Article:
Preachy Sports Media Culpable For NFL Pill-Popping

Preachy Sports Media Culpable For NFL Pill-Popping

On Sunday, federal drug agents raided National Football League medical staff from the Seattle Seahawks to the San Francisco 49ers in the search for illicit drugs.

For literally decades, players have talked about the ease of obtaining illicit performance-enhancing drugs and painkillers, and have accused teams of encouraging the use of such drugs via training staff. Just last year, former NFL tight end Nate Jackson wrote in his bestselling memoir, Slow Getting Up, “The needle was the last resort when pain was too much or progress too slow…. Every game a needle.” The Washington Post reported last year that 69 percent of players who had retired after 2000 took Toradol, a serious pain medication. Among those who said they wished they had played through pain less often, 68 percent said they had no choice but to do so.

The sports networks were predictably outraged about the revelation of the NFL’s nefarious connections with illicit drugs, just as they had been with regard to revelations about steroids in baseball and brain injuries in football players. Shock always replaces self-reflection for the media elite, who make millions off the physically crushing billion-dollar sports they cover. They then act shocked when others break the rules in order to enter the world of those billion-dollar sports. It’s ridiculous when Sports Illustrated tut-tuts over concussions in football when every other cover features a dynamite hit on a running back. It’s just as silly when the sports media feign surprise over pills in locker rooms.

In September 2011, ESPN renewed Monday Night Football for a whopping $15.2 billion through 2021. That number represents an annual increase of 73 percent over the previous ESPN price. CBS, NBC, and Fox pay the NFL $39.6 billion for the privilege of carrying the other games. DirecTV pays the NFL $1 billion each year. That’s not even counting the millions earned from Sirius Satellite Radio, Westwood One, and Verizon Mobile. Those media pay the NFL a fortune because they earn a fortune from the NFL. NFL games represented nine of the top ten telecasts of 2013. The top four telecasts were related to the Super Bowl.

With that amount of money floating around, the average NFL player earns $1.9 million per year. If you can make it to age 28, your salary will jump, on average, to $4 million per year.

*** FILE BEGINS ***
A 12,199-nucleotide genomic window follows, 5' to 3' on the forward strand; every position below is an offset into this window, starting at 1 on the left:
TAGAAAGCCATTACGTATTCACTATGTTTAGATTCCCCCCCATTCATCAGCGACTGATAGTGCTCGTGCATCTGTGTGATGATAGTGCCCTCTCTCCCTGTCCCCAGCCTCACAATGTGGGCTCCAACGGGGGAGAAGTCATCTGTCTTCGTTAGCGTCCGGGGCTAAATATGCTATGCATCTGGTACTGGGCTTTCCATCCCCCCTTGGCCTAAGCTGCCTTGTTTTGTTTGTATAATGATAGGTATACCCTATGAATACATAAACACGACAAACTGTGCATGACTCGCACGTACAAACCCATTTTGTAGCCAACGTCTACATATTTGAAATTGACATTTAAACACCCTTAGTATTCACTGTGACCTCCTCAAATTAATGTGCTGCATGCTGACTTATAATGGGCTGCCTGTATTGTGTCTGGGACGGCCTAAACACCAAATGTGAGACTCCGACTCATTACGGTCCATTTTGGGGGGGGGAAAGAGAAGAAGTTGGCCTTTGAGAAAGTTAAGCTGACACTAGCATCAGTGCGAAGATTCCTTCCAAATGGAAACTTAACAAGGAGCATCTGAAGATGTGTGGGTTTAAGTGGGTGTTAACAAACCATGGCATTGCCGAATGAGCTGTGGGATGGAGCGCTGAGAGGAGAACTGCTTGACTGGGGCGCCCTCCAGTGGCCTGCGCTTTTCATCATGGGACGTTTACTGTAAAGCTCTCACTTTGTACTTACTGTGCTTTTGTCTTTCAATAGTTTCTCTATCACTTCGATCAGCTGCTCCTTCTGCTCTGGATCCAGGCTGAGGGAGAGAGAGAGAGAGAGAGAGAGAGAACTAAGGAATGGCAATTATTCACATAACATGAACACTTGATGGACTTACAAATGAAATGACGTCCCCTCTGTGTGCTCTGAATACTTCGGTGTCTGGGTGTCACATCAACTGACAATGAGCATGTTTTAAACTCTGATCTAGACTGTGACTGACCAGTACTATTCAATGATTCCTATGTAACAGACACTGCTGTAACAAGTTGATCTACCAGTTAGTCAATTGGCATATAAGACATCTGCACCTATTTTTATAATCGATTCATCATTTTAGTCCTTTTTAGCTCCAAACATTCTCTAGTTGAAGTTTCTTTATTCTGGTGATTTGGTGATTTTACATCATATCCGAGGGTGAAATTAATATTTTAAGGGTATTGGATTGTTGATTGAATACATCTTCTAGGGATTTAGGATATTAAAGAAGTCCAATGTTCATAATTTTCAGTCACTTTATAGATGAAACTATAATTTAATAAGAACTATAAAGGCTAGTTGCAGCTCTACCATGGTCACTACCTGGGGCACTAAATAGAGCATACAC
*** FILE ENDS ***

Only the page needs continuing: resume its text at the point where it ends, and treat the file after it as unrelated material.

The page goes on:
If you can stay on the field. Unlike contracts in basketball and baseball, NFL contracts are generally not “guaranteed” in the sense that if you are injured, you receive your full salary. You get paid if you don’t get hurt. And you get new contracts if you stay healthy. That tendency explains the long-term trend away from running backs (who are easily replaceable and get hurt younger) and toward quarterbacks and those who protect the pocket.

So if you are a football player, your top priority is playing, even if you’re playing hurt. The sports media understand that, and overlook it. That’s why just a few years back, ESPN featured a segment centered on big hits, “Jacked Up,” in which clips of huge collisions filled the screen, to the accompaniment of the commentators. As Aaron Gordon of rightly described:

When Tom Jackson completed his Tough Man Homily, he says, “You just got…” and leaves it hanging for Irvin, Jackson, and now-vocal post-concussion syndrome sufferer Steve Young to somewhat-enthusiastically shout, in unison, “Jacked Up!” They did this after every hit.

The same was true of baseball during its steroid heyday, when commercials for the All-Star Game featured cartoons of Barry Bonds, Jason Giambi, and Pedro Martinez, all muscled up like Captain America. As Diane Pucin of the Los Angeles Times wrote at the time, “This is what Major League Baseball officials see as the best way to turn fans on to the graceful game of summer–by making its big names appear to be on massive doses of steroids. Baseball is being marketed as professional wrestling.” So did the media. So did the fans.

Then the steroid scandal broke, and everyone pretended shock. 

So let’s not pretend shock at the pill-popping in the NFL. That’s what we pay to watch. It’s what we want to see. And the high-and-mighty folks in the sports media who pretend that their condemnations of such activities by teams, trainers, and players in the locker room are merely good faith attempts to set everything straight are hypocrites. 

Ben Shapiro is Senior Editor-At-Large of Breitbart News and author of the new book, The People vs. Barack Obama: The Criminal Case Against The Obama Administration (Threshold Editions, June 10, 2014). He is also Editor-in-Chief of Follow Ben Shapiro on Twitter @benshapiro.